A fortnight ago we were arguing that the UK should issue gilts to plug the gaps in the costs of care provision. Since then we have had the inaugural issue of a ‘green’ gilt being ten times oversubscribed: bids of more than £100bn were received for a mere £10bn issue. That leaves a spare £90bn still looking for a home in order to be invested responsibly, sustainably and for good. The arguments in favour of care gilts strike us as very strong, no matter how unlikely it is that this will ever happen.
One should never under-estimate the propensity of the British to queue. Nor of the media to spin a scare story. There is no surer way of running out of petrol than for the television news to run a story that we are running out of petrol. It is not quite the same as Northern Rock, but there are striking similarities. If there was way one of guaranteeing that a bank runs out of money, it is to run a news article saying that it will run out of money. It is self-fulfilling. Of course the petrol stations are going to run dry if everyone turns up to fill up at the same time. And especially so at the end of a week dominated by the apparent falling apart of the energy market.
There are a number of explanations given for the energy shenanigans. None of these quite makes sense by itself, meaning that it is probably an unfortunate happenstance of coincidences. It started with a prolonged period of calm weather, which meant a large shortfall in input by the wind industry. Hard on the heels of this, the cable that allows the UK to import electricity caught fire. Now it appears that everyone is convinced that Russia has allowed its reserves of gas to run down, and that means no one can top up their supplies in anticipation of a cold winter.
Hey presto, the gas price soars and a number of providers find that they cannot fulfil their commitments to fixed price contracts. My point, though, is not so much about the fragility of the UK’s, and arguably global, energy supplies. Or the fragility of so many parts of the economy that are being laid bare by covid, which is a topic for another column. Instead we have the ghastly portmanteau of stagflation raising its fearful head.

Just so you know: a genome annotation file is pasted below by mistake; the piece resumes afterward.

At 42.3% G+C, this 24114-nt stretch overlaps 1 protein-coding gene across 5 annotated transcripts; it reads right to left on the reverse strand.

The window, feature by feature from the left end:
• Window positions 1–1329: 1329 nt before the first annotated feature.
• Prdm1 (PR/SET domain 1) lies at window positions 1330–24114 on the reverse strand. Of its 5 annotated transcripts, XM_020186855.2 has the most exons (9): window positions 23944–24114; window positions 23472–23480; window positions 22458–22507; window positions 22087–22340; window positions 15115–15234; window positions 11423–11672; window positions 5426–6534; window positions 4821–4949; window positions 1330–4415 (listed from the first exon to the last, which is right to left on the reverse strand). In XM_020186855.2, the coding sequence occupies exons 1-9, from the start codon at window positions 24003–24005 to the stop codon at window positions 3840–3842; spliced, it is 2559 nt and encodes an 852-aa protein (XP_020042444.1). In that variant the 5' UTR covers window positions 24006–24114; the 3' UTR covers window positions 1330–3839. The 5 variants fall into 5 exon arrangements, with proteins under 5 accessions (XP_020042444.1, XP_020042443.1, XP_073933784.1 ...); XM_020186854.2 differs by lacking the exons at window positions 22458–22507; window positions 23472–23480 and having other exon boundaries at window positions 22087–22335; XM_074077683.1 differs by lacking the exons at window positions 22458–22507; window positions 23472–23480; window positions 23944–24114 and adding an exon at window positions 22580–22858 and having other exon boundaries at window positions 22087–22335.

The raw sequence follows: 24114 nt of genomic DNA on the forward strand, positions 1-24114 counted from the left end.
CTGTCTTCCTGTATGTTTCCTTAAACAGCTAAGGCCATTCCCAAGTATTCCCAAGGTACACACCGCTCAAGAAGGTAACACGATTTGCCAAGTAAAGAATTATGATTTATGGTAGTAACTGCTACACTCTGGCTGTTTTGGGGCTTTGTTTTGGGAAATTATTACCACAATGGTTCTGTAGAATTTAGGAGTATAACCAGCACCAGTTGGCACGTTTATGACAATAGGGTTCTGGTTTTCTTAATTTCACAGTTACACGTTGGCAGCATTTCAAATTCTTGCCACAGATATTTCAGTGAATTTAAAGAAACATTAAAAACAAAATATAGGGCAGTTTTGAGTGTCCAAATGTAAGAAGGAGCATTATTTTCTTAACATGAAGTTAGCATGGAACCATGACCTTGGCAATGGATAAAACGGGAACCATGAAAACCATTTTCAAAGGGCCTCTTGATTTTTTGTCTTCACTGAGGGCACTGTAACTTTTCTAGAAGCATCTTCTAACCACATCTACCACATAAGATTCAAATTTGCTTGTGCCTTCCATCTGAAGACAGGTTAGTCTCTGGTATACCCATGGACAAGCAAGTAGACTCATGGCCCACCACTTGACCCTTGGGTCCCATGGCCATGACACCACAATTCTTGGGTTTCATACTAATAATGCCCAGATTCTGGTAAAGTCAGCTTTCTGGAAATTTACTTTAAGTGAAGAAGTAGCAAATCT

We can only have sympathy with the travails of the Central Banks in coping with the combination of the worsening inflation problem and slowing growth. It is no surprise that last week both the Federal Reserve and the Bank of England effectively said that they have no idea what to do. The state of inflation means that they both know they should be tightening policy, but the economies have hit so many bottlenecks that there are big question marks over what is going to happen over the course of the autumn and winter. Both are following the Churchillian tactic of doing nothing when in doubt.
Furlough is coming to an end this week. The £80-a-month boost to universal credit ends next week. Friday also sees the end of the cut to housing stamp duty. Where you can find a pump with diesel in it, it will relieve your wallet, purse or Apple Pay of £1.40 per litre. According to Iona Bain of inews, a pint in her West London local will leave your worldly wealth poorer to the tune of £6.80. Stagflation is not so much a threat of the future, but the reality of here and now.
At present, the ‘stag’ part of this is a slowing of growth in the post-lockdown confusion, rather than a lurch back into contraction. That is the way that it should stay, but there are no guarantees about this. High, and possibly rising, inflation and slower growth are a combination that is going to make progress tricky for financial markets for the remainder of the year. We feel that investors are likely to wish to focus back on the highest quality, most reliable company earnings, and especially on those businesses with the ability to raise prices without dampening demand. Bond yields have finally been edging upwards over the past couple of weeks, and feel especially vulnerable.
Finally, the performance of the S&P during Emma Raducanu’s lifetime is a roughly rounded 400%. The level of interest in this, though, was a roughly rounded 0% and we return to lyrics again today. Staying with the tennis theme, we go back to the summer of 1977, and the first verse of a chart topper: “Ooh it’s so good, it’s so good, it’s so good, it’s so good, it’s so good”. Succinct, but what is the song?
Jim Wood-Smith – CIO Private Clients & Head of Research
All charts and data sourced from FactSet
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